Christmas pancakes

When I was a kid, Christmas morning was our time for just our immediate family.  We’d get up, open gifts and then my dad would make us breakfast — usually pancakes.  We looked forward to it every year.  My dad makes great pancakes.

My plate after enjoying my Christmas pancakes.

After my brother and I were grown and married, we’d still head to our parents’ house for Christmas morning breakfast.  Then we started having children of our own, and we wanted to pass on that same tradition to them.  Last Christmas, we got up on Christmas morning with a tiny baby.  She was only having breastmilk in those days, so she had no pancakes.  This year, though, was different.

My husband also makes great pancakes.  Just like my dad, he makes silver dollar sized cakes for me.  And he uses oil in the skillet so they have crispy edges.  Those are the best pancakes.  This Christmas, Lexiana had her first Christmas morning pancakes.  She had them before opening gifts.  At nearly 15 months, she’s much more interested in eating when she first wakes up than anything else.  I’m pretty sure she knew something was up when I didn’t get out her usual yogurt cup or bowl of oatmeal for breakfast.

She ate two silver dollar pancakes with a side of mandarin oranges and a couple bites of bacon.  I even snuck her a bit of a syrup on a few bites of pancakes.  She liked them.  She doesn’t get the significance.  To her, it was just a different breakfast.  She didn’t realize that my husband made the batter from scratch using his mom’s recipe that he’s made his own.  She didn’t t know the tradition that went into that breakfast from both my family and my husband’s family.  She just knew she liked when she was eating.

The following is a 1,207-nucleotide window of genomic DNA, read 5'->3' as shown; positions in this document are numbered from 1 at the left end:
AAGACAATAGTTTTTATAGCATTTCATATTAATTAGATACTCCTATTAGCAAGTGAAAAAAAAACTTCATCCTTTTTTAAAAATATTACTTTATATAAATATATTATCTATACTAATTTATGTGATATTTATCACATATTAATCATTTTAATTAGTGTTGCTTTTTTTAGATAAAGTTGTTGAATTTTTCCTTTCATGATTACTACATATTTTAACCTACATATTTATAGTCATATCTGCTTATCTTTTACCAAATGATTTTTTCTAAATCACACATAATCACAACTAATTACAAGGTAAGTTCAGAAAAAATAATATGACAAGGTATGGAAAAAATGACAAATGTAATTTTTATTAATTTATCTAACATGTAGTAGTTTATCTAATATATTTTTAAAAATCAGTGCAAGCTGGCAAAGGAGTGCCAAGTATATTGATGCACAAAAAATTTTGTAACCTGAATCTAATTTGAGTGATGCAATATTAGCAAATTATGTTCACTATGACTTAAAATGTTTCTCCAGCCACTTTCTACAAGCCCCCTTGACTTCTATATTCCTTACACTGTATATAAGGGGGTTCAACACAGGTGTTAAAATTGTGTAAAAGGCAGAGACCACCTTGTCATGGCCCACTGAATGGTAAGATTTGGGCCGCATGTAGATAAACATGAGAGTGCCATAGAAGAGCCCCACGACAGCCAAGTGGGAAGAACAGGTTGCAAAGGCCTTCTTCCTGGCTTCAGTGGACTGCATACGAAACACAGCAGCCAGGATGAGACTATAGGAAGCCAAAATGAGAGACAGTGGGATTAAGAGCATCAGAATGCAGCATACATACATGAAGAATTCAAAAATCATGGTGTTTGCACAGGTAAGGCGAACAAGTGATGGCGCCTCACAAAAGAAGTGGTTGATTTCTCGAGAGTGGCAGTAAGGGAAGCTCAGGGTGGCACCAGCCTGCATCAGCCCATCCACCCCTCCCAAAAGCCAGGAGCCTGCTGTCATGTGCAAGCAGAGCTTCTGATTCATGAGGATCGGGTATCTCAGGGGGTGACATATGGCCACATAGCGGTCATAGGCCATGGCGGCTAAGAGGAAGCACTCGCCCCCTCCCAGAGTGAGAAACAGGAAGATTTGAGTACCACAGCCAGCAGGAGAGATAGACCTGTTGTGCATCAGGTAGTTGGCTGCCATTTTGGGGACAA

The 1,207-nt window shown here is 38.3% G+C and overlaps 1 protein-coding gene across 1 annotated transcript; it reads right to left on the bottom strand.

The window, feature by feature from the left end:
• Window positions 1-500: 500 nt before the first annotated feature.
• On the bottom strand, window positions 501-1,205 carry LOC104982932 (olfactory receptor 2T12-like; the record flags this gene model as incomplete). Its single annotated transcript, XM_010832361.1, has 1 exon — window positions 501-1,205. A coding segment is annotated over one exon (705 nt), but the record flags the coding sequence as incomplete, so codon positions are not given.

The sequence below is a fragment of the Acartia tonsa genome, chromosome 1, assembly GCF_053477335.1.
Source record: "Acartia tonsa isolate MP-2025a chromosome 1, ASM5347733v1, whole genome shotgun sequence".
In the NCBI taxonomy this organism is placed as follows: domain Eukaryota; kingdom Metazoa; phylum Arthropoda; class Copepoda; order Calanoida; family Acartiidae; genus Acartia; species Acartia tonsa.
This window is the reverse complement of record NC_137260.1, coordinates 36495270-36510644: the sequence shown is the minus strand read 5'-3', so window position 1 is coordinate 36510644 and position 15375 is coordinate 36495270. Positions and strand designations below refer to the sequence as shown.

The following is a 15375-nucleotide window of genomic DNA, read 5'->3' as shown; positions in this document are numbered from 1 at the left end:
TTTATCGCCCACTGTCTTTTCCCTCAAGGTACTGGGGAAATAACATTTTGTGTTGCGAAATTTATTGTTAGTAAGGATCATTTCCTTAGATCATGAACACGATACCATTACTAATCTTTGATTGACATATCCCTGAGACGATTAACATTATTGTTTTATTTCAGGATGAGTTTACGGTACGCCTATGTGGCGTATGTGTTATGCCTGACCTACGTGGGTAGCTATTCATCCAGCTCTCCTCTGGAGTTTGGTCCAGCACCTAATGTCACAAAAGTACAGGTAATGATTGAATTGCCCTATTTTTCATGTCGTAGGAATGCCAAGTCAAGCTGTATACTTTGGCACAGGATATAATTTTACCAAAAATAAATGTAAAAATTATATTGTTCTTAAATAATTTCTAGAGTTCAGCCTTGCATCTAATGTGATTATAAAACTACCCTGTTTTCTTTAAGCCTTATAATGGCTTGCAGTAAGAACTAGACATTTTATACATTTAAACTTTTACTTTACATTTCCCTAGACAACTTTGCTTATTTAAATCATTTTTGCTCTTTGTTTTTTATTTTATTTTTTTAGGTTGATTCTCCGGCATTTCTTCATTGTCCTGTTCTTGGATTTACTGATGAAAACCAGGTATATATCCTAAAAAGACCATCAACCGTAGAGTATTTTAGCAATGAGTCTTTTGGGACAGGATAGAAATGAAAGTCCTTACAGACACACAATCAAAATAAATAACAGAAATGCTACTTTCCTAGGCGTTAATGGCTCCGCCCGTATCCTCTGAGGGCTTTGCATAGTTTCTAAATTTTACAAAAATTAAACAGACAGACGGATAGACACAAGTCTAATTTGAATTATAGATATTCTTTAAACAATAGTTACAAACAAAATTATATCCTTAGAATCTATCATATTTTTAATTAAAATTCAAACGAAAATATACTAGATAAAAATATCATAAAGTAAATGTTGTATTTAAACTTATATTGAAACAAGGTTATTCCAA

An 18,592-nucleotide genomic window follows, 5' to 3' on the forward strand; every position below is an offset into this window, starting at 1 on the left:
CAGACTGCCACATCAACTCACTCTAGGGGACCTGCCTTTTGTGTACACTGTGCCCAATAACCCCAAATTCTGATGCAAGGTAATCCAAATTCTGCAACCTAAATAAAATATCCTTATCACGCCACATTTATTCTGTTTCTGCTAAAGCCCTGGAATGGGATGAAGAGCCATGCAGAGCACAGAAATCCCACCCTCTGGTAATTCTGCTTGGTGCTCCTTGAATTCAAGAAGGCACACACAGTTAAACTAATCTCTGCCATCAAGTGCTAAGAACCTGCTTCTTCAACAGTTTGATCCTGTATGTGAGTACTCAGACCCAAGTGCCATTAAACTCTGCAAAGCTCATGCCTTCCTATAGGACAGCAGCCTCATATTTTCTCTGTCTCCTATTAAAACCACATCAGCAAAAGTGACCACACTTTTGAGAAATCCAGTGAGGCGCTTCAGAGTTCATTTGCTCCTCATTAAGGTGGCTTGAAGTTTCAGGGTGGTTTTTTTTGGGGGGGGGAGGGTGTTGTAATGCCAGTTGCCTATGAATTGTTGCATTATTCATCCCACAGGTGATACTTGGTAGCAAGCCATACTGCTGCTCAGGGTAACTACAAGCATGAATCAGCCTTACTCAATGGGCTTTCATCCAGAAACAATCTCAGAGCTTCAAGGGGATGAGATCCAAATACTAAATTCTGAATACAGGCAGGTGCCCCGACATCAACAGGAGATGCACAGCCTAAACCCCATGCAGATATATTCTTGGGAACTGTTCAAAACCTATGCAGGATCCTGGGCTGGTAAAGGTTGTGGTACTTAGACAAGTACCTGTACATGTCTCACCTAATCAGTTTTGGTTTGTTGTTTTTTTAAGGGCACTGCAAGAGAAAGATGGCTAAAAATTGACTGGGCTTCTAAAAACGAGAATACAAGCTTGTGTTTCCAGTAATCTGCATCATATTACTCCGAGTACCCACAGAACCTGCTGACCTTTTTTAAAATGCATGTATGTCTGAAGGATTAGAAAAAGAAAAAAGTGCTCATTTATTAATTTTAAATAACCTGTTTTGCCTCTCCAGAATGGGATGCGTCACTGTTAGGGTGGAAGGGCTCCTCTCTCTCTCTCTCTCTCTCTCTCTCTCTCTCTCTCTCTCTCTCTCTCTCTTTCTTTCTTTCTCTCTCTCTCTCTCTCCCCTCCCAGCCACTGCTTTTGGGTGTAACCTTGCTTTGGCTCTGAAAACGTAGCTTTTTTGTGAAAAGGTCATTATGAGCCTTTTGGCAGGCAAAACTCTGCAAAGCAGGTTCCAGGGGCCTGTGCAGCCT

My kiddo gobbling down her daddy's homemade pancakes.

I told her, though.  As we sat at the table, chewing in contented happiness together while my husband made his own pancakes, I told her that this is what I had done growing up.  I told her that I hope she learns to look forward to her dad’s pancakes every Christmas morning.  I told her that she should appreciate her good daddy who got up early to make sure she had warm pancakes. She just smiled at me, said “bite” and enjoyed herself.  That’s what traditions really are about, or at least they should be.  They should just be about enjoying ourselves.

And, I later learned, that my brother made Christmas morning pancakes for his kids as well.  Some traditions are very worth keeping.

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